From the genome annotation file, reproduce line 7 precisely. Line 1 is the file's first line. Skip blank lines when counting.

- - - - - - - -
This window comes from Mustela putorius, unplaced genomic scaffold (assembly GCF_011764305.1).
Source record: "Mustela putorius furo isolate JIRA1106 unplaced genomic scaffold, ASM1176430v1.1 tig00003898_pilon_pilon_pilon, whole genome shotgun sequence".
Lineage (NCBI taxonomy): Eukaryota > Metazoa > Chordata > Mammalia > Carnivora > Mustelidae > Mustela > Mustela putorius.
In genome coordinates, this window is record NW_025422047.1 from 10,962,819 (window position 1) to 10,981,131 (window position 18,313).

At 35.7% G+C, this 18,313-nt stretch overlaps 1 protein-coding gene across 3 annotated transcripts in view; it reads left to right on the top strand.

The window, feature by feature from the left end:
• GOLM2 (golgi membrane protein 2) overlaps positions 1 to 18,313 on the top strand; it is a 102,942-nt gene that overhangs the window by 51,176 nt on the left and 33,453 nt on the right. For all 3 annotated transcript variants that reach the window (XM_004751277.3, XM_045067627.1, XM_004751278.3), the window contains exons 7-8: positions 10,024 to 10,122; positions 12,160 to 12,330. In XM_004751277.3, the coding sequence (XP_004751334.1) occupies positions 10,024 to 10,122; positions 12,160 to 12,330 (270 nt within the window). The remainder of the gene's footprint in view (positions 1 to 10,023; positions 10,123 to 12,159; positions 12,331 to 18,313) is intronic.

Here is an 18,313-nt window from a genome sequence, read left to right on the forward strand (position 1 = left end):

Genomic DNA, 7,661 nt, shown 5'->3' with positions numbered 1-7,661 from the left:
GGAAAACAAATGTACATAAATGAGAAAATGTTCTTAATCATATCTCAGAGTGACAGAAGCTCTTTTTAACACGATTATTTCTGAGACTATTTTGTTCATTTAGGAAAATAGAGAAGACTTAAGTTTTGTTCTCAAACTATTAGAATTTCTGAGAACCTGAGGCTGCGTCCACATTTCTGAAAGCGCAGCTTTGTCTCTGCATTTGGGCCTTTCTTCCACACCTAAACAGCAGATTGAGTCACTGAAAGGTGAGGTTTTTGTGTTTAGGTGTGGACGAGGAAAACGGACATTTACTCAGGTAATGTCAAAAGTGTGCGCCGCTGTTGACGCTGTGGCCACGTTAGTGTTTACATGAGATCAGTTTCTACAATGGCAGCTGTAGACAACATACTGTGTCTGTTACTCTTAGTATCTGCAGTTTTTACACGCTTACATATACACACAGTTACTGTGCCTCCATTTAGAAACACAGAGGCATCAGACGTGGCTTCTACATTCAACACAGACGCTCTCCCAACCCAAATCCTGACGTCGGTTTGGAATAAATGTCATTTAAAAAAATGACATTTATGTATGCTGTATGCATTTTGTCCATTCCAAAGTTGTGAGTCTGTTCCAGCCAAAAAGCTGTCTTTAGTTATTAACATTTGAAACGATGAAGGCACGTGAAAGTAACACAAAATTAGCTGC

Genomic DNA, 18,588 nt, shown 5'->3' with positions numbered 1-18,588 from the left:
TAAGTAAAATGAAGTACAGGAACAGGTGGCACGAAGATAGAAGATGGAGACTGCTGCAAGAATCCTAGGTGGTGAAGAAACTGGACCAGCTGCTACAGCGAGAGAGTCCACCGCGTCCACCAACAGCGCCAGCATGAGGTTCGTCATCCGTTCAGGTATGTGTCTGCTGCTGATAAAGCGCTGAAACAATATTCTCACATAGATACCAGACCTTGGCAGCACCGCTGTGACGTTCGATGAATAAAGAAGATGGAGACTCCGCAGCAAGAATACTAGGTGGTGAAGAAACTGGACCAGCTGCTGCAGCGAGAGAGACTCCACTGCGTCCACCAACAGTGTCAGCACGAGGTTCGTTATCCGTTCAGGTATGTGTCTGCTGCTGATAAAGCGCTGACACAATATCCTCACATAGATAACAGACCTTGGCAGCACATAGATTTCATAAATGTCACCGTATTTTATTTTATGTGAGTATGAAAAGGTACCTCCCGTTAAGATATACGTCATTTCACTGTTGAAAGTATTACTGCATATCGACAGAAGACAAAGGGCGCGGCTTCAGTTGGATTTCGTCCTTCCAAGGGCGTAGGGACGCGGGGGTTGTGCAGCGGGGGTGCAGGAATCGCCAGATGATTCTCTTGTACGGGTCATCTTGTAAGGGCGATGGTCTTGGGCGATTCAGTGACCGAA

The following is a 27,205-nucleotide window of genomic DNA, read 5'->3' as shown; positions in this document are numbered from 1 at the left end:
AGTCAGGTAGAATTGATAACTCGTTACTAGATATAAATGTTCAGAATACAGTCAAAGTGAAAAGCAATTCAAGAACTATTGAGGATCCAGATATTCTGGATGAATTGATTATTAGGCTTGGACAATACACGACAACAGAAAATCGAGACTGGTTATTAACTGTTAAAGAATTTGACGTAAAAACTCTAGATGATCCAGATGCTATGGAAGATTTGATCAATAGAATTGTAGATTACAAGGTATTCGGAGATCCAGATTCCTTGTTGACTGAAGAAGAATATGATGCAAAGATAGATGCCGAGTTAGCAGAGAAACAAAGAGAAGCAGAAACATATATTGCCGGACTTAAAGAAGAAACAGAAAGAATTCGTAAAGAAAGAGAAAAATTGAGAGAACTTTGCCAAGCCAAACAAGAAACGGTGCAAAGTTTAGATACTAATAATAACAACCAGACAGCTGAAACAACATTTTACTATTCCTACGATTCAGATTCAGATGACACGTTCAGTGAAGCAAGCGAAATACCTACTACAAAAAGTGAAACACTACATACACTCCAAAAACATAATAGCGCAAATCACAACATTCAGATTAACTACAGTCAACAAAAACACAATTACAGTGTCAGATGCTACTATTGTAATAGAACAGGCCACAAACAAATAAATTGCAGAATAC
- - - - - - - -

• GOLM2 (golgi membrane protein 2) overlaps positions 1 to 18,313 on the top strand; it is a 102,942-nt gene that overhangs the window by 51,176 nt on the left and 33,453 nt on the right. For all 3 annotated transcript variants that reach the window (XM_004751277.3, XM_045067627.1, XM_004751278.3), the window contains exons 7-8: positions 10,024 to 10,122; positions 12,160 to 12,330. In XM_004751277.3, the coding sequence (XP_004751334.1) occupies positions 10,024 to 10,122; positions 12,160 to 12,330 (270 nt within the window). The remainder of the gene's footprint in view (positions 1 to 10,023; positions 10,123 to 12,159; positions 12,331 to 18,313) is intronic.